For the past few days, my Twitter feed (yes, it’s still there) has been cluttered with dialogs with the ChatGPT chatbot. Some are on the level of polite and trivial human conversation: the form is correct, but not much fact. Where fact is called for, it is often incorrect, but presented in a correct form.
There are also several art generators available. Neither they nor the chatbots can be called “intelligent.” As far as I can tell (and I’ll be happy to hear if I’ve missed something), they are basically weighted averages of their training sets, which are very large and consist of samples of art or conversation. A part of the program also recognizes, from those training sets, questions from humans and what might be appropriate responses. The programs also add the inputs of people asking them questions to their data bases.
That is a significant achievement, although machine translation, which relies on similar operations, impresses me more, particularly of agglutinative languages.
All this is enabled by large computer memories and fast computation.
Vladimir Putin has made clear his ambition to reintegrate Ukraine into a Russian Empire. Russia expanded from the Ukraine-Moscow-Novgorod area across Asia over a period of centuries. By 1721, it was at its maximum extent, including colonies in North America. Like other empires, it indulged in various forms of genocide as it incorporated peoples of many languages and living conditions.
The Soviet Union grew out of the Russian Empire and continued its imperial characteristics, but its rhetoric denied those characteristics. It was the friend of oppressed people everywhere, and the members of the Union were happy to be part of it, so went the official line.
The polling/pundit debacle that predicted a “red wave” in the election has reminded me of this brilliant title of a short story by James Tiptree, Jr. Except that’s Alice Bradley Sheldon. Back in the day, a sure way not to be seen was to have a name coded as female.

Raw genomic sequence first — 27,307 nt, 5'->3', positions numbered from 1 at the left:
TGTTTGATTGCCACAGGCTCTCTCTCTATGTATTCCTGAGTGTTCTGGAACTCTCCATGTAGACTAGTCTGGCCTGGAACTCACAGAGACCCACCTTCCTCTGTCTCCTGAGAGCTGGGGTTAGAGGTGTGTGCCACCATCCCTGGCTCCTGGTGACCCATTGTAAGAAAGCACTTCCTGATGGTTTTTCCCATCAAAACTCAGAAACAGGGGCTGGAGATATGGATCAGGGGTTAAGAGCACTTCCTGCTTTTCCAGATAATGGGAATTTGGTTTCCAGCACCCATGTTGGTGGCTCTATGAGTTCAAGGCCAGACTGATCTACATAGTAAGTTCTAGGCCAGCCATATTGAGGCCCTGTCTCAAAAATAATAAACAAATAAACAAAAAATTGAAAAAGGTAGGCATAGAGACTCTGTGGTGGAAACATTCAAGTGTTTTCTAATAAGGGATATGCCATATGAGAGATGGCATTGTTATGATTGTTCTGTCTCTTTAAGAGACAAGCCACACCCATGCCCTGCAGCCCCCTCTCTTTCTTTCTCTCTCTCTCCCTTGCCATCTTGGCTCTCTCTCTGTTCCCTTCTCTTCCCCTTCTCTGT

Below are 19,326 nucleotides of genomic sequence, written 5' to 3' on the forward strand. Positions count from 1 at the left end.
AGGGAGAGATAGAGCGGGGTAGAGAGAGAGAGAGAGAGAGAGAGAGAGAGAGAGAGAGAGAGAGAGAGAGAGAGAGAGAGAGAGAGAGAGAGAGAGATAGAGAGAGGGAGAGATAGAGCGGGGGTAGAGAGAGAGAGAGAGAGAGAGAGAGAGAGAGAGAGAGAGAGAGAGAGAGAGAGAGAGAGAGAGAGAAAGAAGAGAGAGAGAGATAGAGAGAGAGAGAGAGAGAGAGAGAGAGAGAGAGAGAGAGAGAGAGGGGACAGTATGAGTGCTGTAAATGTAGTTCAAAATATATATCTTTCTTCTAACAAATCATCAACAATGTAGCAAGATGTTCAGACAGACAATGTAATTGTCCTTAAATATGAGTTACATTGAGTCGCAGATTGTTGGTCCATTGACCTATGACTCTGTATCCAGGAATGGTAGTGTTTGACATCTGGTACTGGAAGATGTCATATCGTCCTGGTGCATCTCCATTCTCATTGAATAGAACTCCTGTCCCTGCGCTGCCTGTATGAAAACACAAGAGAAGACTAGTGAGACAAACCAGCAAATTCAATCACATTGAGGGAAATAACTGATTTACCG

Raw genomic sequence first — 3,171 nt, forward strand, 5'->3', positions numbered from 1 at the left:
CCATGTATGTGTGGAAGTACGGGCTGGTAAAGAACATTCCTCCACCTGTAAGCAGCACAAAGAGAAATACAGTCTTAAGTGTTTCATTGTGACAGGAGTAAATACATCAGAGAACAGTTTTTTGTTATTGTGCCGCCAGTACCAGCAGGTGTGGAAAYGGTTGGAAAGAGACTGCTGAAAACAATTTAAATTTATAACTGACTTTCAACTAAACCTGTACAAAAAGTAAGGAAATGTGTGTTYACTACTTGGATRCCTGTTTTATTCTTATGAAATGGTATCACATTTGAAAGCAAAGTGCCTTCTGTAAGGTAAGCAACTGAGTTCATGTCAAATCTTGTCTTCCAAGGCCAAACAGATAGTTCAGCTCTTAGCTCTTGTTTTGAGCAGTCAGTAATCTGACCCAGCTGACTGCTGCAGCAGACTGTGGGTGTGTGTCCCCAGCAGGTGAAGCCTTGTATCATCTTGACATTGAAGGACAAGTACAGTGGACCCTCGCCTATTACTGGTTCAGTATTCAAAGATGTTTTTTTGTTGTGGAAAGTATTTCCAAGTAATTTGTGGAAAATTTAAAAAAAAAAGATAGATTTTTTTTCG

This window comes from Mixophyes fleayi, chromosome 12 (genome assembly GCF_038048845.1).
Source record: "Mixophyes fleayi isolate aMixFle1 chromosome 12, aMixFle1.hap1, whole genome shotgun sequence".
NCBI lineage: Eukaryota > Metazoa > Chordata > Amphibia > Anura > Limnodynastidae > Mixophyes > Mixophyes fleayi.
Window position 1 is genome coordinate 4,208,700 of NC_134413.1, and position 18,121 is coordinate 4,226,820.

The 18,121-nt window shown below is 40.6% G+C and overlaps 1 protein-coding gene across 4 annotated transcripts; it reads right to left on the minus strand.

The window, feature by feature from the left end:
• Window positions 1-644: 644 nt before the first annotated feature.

Names coded as female are more acceptable now, but, as in Shelton’s story, much that is female is still not seen. We could still be traveling down to Mexico to get a lift to other solar systems, and nobody would know. The story is told from the limited viewpoint of a man who stumbles into two women’s vacation to Mexico. He cannot understand the women in any way but as sexual targets.
A great many pollsters live in a similarly limited world. Theirs depends on their models and the limited worldview those models encapsulate – gasoline prices, inflation fears, what they sometimes call kitchen table issues. Additionally, a conventional wisdom of how elections play out and fluctuate. No space for self-determination being taken away from half the population.
Over the weekend, the Wall Street Journal revealed that Jake Sullivan, President Biden’s National Security Advisor, has been in contact with Vladimir Putin’s advisors over the past several months. This is no surprise, because contact is particularly important in times of conflict. The US maintained contact with the USSR, and has maintained contact with Russia in regard to both countries’ activities in Syria. This is diplomacy.
The Biden administration is also urging Ukraine to signal willingness to talk to Russia. That would mean dropping or softening insistence that diplomacy can talke place only after Putin is no longer in power. This is diplomacy.